Cybersecurity firm Radware has discovered a new Permanent Denial-of-Service (PDos) botnet, designed to render the victim’s hardware useless. Also known as “phlashing,” a PDoS attack can damage a system so badly that it requires replacement or reinstallation of hardware, the company said.
Named BrickerBot, this form of attack is becoming increasingly popular, Ron Winward, Radware security evangelist, said. He announced the discovery at the Data Center World conference taking place this week at the Los Angeles Convention Center.
By exploiting security flaws or bad configurations, PDoS can destroy the firmware and/or basic system functions. It is different from its well-known cousin, the DDoS attack, which overloads systems with requests meant to saturate resources through unintended usage.
“Upon successful access to the device,” said Winward, “the PDoS bot performed a series of Linux commands that would ultimately lead to corrupted storage, followed by commands to disrupt internet connectivity, device performance, and the wiping of all files on the device.”
Over a four-day period, Radware said it recorded 1,895 PDoS attempts performed from several locations around the world. Its sole purpose was to compromise IoT devices and corrupt their storage. Those attacks were stopped the first day the bot was discovered, on March 20. However, BrickerBot 2, spotted the same day, is still active and ongoing.
Similar to the exploit vector used by the Mirai botnet, which last October DDoSed 17 data centers of the DNS provider Dyn, BrickerBot used Telnet brute force to breach victims' devices.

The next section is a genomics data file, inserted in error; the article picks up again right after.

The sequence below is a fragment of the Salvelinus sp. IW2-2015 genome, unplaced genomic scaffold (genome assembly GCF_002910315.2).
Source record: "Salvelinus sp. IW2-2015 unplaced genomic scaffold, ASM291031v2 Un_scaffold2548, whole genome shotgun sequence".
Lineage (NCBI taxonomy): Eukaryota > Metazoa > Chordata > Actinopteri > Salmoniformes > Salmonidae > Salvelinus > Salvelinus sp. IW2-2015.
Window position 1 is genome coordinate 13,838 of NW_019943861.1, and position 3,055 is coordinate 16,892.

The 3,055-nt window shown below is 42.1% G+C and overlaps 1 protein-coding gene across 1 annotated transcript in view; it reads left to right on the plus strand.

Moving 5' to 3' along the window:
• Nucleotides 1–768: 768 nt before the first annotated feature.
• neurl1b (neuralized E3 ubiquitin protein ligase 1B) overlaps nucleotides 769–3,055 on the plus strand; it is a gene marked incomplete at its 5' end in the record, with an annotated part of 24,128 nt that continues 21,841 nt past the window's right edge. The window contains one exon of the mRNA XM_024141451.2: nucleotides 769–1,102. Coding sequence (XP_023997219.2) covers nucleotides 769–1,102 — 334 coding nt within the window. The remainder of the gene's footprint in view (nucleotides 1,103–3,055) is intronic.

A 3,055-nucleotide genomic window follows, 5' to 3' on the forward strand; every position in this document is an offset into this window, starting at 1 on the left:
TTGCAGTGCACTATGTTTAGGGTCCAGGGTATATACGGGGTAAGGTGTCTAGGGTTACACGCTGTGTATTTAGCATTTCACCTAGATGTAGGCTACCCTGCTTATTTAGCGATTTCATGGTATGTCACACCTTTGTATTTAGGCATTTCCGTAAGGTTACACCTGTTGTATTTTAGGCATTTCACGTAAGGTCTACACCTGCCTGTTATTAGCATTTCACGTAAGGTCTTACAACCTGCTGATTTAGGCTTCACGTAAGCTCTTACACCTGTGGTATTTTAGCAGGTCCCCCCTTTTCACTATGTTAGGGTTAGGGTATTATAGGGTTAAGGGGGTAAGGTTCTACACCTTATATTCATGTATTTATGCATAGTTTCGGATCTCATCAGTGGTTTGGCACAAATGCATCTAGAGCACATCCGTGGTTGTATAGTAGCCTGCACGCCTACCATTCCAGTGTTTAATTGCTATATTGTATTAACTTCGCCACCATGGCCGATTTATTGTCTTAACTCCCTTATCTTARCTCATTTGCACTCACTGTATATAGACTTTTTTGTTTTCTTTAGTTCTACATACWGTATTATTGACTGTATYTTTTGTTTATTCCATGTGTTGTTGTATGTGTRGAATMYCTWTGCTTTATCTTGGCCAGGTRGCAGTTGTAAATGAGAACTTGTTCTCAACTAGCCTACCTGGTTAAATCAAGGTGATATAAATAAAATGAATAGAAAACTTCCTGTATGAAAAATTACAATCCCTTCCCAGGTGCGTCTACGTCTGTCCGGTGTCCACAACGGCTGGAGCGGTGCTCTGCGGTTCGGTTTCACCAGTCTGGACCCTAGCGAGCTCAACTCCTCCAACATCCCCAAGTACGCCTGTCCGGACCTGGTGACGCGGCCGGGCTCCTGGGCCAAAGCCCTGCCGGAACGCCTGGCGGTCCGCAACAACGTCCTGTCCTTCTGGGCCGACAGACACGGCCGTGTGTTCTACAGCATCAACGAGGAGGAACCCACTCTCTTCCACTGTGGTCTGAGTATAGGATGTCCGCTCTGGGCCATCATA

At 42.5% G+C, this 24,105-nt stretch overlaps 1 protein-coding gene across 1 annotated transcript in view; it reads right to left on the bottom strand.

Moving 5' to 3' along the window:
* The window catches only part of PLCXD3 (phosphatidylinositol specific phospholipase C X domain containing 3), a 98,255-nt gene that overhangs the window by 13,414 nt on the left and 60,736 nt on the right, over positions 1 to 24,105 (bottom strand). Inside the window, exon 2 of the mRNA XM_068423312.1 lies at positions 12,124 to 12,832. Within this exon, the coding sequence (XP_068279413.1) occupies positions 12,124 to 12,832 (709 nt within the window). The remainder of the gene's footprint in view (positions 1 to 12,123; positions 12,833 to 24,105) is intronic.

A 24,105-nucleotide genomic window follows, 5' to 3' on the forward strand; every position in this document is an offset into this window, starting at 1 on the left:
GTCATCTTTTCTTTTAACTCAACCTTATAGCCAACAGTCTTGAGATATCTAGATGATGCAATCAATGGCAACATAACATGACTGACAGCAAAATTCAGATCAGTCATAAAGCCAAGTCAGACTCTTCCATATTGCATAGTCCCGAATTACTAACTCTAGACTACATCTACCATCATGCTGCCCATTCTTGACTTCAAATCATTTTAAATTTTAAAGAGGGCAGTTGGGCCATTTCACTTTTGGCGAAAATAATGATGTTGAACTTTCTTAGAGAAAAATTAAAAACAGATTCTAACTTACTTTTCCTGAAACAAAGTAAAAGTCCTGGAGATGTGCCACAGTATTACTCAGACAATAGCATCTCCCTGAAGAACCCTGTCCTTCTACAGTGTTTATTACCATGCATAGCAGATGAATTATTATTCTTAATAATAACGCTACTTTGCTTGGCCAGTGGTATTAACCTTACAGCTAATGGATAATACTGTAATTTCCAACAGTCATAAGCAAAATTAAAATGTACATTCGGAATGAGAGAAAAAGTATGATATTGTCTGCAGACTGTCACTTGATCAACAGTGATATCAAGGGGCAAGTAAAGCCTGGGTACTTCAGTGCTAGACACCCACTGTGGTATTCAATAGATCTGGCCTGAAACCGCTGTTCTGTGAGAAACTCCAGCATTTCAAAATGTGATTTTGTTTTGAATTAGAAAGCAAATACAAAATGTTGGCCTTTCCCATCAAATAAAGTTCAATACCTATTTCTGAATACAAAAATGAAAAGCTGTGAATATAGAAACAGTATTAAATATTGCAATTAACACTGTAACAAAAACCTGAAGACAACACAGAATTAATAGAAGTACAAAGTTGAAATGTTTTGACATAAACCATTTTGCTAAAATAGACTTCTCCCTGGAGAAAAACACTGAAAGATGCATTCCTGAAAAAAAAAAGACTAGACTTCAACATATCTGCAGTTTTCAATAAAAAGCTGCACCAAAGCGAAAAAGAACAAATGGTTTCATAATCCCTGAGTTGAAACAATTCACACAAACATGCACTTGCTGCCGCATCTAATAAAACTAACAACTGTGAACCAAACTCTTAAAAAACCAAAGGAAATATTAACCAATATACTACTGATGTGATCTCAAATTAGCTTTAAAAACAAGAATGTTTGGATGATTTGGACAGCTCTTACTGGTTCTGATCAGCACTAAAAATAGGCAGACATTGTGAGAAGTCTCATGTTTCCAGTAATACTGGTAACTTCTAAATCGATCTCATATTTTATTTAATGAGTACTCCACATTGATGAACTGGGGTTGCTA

Botnets are not new but have evolved to take advantage of increased usage of the internet and connections with mobile devices. That opens up so many doors for botnets to travel through and do damage to computer systems.
Botnets are made up of network of internet-connected “bots,” sometimes referred to as “zombies,” which are automated processes that execute pre-defined capabilities. A “botmaster” creates a botnet for the malicious intent of controlling a vast amount of hosts. Most of the time, the host doesn’t even realize they’ve been infected. These global networks are huge, and their widespread distribution makes them one of today's biggest cybersecurity threats.
Radware recommended taking the following precautions on its website:
- Change the device’s factory default credentials
- Disable Telnet access to the device
- Use network behavioral analysis to detect anomalies in traffic and combine with automatic signature generation for protection
- Your intrusion protection systems should block Telnet default credentials or reset telnet connections. Use a signature to detect the provided command sequences